L.E.A.D. Agency officials say EPA Superfund Task Force final report for Tar Creek is not enough

Officials say more funding is needed

On September 9th, the EPA released the final report for the Superfund Task Force. The report outlined significant accomplishments over the past two years at Superfund sites across the country.

Tar Creek fell under the first goal, where they developed tools to accelerate cleanup and remediation.

The plan was presented at the 21st Annual National Environmental Tar Creek Conference, but L.E.A.D. Agency officials are not satisfied.

“Where we’re having the problem is the commitment from the federal government to make this happen and to protect the people out here” said Grand Rive Keeper, Earl Hartley.

The report is to inform the public of the task forces progress and future plans to address the contamination of Tar creek. It states the strategic plan for near and long term action.

“While we welcome what’s going on and it does represent progress, it’s not enough, it’s just not enough” added Hartley.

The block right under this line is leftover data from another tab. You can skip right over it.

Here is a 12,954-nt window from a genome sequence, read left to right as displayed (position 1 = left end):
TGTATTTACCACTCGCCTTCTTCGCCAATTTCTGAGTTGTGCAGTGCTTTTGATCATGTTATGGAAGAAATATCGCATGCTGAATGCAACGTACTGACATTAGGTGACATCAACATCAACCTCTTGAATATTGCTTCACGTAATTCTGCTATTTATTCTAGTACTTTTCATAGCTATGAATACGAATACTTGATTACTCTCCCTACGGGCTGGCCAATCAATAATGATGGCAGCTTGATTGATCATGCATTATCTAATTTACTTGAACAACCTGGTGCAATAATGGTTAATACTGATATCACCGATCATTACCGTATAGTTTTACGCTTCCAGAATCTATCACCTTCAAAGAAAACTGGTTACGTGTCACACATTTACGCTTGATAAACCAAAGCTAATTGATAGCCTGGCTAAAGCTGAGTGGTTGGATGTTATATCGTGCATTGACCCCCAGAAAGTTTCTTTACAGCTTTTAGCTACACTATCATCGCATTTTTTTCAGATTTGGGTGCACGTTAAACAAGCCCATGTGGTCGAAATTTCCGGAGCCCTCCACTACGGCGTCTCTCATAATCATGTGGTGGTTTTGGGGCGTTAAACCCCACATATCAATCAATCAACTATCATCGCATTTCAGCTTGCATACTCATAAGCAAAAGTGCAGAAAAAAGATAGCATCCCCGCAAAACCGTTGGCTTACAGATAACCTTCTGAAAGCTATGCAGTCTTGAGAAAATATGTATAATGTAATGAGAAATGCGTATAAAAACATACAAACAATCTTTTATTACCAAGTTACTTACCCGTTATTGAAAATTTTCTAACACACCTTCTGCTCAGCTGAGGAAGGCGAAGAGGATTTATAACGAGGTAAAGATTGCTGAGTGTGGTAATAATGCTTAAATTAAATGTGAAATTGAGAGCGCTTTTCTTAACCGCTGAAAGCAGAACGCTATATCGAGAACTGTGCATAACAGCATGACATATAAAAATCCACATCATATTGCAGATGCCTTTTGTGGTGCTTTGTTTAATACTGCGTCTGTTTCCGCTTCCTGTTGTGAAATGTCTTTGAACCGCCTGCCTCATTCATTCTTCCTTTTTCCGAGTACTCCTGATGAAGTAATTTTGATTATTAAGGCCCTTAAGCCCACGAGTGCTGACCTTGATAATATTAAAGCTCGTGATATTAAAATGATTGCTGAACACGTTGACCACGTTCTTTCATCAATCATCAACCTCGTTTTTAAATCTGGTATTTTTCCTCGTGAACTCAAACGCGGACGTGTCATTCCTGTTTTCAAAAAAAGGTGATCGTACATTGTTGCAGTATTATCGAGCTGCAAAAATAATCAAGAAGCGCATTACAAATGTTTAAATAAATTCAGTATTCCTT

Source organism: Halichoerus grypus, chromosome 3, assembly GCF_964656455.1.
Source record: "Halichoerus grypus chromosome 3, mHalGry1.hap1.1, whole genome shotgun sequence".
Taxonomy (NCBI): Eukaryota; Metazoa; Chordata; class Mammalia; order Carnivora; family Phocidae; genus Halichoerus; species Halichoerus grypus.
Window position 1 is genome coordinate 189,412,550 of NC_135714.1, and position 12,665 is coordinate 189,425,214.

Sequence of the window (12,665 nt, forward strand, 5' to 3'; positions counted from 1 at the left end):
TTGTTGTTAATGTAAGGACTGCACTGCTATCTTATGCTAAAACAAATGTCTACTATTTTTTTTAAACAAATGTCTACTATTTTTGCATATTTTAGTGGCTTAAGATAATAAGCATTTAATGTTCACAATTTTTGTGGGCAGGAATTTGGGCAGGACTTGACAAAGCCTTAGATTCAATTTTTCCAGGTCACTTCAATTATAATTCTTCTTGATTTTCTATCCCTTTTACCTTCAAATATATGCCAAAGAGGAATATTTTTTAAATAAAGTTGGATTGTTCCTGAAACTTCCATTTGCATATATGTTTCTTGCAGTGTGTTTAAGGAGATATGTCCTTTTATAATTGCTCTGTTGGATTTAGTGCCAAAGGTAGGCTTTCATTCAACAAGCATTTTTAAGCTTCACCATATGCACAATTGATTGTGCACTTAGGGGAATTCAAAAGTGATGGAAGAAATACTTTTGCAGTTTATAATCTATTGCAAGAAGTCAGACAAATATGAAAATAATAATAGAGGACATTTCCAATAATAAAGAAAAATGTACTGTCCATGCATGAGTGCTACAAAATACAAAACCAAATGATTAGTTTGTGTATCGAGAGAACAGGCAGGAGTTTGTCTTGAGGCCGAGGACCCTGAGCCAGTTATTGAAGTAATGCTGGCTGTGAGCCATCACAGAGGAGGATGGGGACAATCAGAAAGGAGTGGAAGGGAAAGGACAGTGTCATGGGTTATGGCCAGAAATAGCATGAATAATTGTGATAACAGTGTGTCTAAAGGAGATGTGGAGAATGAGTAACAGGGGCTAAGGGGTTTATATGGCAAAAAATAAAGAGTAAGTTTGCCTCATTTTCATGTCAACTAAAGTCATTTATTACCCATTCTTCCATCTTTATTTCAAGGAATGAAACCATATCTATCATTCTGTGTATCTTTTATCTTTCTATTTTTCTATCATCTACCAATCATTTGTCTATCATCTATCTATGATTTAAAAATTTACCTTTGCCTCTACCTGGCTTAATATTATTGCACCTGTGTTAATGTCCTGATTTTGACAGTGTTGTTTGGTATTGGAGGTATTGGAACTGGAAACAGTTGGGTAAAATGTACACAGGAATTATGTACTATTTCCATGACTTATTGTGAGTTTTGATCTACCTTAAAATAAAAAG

Executive Director of L.E.A.D. Agency, Rebecca Jim, says the contamination of Tar Creek has gone on too long.

“We have had 40 years of bad water running down Tar Creek, and we’re just in the middle, it’ll probably be another 40, unless they pick up the pace.”

The Lead Agency says more funding is needed.

“When you look at the national Superfund strategic plan it starts off by saying Tar Creek is the most complicated site in the country, the largest most complicated site, yet when it goes through the report and it starts listing each site and how much funding they’re getting in for what, Tar Creek is the last site listed with the least amount of money” added Hartley.

For Jim, the conference is a way for them to continue educating everyone on what is happening at Tar creek and to hopefully push agencies to take action.

“We need much more to clean up this site, this site made a billion dollars for the mining companies, it’s going to take a billion dollars to fix it.”


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